The act of Christ sending us like lambs in the midst of wolves; he invites us to be instruments of peace. Christ calls the seventy to offer peace without first trying to assess the worthiness of the recipient. Kind words won’t win every one but will win some. Let us not be among those who instigate a fight, or quarrels, but let us be ready to transform our world from a culture of war and hatred to a culture of peace. We can begin this from the family background, groups, and the society we find ourselves in. Let us show the world that the kingdom of God has come near by our way of life, motivating reconciliation, love, and peace among men. With this, just like the prophet Isaiah calls us to rejoice in Jerusalem, Christ calls us to rejoice in these Christian virtues, for our names are written in heaven.
The message of peace continues in the second reading, as St. Paul prays for peace and mercy upon all who walk by this rule, who form Israel or the people of God, by the marks of Jesus which we bear from the day of our baptism and the rules we are to keep are embedded in his commandment. Similarly, the prayer for peace by St. Paul continues in his letter to Colossians, which is the gospel acclamation of today: “Let the peace of Christ rule in your heart”.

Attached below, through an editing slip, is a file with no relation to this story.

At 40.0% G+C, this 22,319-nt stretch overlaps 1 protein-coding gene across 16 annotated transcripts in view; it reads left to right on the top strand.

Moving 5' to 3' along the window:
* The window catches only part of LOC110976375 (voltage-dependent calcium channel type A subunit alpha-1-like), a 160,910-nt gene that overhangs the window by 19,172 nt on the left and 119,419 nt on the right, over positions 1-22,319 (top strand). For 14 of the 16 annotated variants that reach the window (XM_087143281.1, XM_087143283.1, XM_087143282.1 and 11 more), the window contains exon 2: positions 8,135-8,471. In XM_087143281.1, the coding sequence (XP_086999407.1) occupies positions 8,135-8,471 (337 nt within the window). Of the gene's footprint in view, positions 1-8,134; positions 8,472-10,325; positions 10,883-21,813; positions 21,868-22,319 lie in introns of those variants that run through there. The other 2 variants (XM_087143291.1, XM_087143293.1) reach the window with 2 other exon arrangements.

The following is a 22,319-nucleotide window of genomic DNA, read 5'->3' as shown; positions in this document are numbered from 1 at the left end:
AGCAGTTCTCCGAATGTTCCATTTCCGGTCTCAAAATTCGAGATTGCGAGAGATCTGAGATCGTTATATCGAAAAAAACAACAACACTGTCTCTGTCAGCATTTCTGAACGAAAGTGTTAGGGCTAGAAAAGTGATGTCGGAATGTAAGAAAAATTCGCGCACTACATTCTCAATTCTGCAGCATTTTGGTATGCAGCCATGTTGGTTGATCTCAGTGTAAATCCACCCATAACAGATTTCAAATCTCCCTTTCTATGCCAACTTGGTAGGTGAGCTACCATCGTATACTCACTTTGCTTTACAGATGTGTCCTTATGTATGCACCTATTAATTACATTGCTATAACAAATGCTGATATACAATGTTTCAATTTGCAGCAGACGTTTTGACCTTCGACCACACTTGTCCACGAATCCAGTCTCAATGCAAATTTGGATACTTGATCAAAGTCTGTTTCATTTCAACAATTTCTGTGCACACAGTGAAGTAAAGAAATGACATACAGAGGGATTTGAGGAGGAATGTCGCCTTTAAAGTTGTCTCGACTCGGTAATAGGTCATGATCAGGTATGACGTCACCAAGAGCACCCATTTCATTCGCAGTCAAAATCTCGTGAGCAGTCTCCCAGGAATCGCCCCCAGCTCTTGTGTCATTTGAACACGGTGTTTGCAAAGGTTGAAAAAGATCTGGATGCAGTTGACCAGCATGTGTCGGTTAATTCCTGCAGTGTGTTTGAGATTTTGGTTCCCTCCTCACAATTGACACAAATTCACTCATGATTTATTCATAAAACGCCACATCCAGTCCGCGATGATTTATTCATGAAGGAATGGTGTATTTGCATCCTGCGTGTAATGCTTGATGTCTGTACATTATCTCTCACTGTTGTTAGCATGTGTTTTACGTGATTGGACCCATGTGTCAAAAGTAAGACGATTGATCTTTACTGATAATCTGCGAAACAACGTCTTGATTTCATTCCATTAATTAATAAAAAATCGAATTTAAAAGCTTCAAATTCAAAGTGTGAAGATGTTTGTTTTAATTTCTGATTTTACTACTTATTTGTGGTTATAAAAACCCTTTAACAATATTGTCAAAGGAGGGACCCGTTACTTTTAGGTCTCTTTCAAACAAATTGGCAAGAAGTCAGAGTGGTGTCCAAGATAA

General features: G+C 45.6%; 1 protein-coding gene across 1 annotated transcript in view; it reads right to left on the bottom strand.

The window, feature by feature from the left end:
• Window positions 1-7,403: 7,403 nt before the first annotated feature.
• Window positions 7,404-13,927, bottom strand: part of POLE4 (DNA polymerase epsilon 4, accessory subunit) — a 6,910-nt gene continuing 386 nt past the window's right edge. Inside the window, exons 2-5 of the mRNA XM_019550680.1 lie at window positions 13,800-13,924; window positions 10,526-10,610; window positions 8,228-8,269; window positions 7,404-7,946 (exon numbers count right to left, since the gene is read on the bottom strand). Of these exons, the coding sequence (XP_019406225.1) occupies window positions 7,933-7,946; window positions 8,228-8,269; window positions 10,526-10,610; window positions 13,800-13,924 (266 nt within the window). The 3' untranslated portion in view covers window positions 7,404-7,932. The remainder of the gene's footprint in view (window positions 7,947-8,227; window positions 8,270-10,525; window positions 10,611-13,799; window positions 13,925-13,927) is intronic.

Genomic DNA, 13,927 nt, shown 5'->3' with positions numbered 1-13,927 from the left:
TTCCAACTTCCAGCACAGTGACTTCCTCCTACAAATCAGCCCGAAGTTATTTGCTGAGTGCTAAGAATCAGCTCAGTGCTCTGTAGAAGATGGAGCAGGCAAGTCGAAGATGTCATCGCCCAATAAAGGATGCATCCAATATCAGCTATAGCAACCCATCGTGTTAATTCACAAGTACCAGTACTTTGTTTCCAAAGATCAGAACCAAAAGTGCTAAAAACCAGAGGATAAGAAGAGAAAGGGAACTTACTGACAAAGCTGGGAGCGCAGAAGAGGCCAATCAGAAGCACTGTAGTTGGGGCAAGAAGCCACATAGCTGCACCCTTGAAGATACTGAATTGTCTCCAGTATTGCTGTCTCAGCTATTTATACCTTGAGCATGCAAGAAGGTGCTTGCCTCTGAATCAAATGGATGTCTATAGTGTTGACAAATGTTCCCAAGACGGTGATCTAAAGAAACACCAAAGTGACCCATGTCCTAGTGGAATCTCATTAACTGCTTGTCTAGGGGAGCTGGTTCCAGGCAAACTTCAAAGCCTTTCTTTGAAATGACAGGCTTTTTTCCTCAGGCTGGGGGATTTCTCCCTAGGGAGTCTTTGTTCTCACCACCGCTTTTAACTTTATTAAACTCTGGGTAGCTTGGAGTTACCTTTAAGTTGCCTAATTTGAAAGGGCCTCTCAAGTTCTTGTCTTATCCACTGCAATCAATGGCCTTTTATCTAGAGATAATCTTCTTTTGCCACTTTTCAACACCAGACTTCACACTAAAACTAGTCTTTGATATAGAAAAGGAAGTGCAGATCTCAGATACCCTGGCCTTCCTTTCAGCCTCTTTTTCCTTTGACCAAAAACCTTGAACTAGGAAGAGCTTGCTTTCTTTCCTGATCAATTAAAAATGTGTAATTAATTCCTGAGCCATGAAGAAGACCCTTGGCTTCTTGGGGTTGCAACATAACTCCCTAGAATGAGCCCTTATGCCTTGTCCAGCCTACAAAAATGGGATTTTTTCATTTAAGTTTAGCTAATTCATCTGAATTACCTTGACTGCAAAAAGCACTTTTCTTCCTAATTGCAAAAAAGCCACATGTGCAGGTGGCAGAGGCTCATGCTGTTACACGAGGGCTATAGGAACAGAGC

When we allow this peace to flow into our hearts and guide our lives, we become fulfilled and satisfied like children sucking from the consoling breasts of the mother. Our communities and the entire world become wonderful places. Let our peace be contagious by affecting others positively and let us pray like St. Francis of Assisi, “Lord, make me an instrument of your peace, where there is hatred, let me show love; where there is injury, pardon; where there is doubt, faith; where there is despair, hope; where there is darkness, light; and where there is sadness, joy.” Peace be with you all!
Fr. Ken Dogbo, OSJ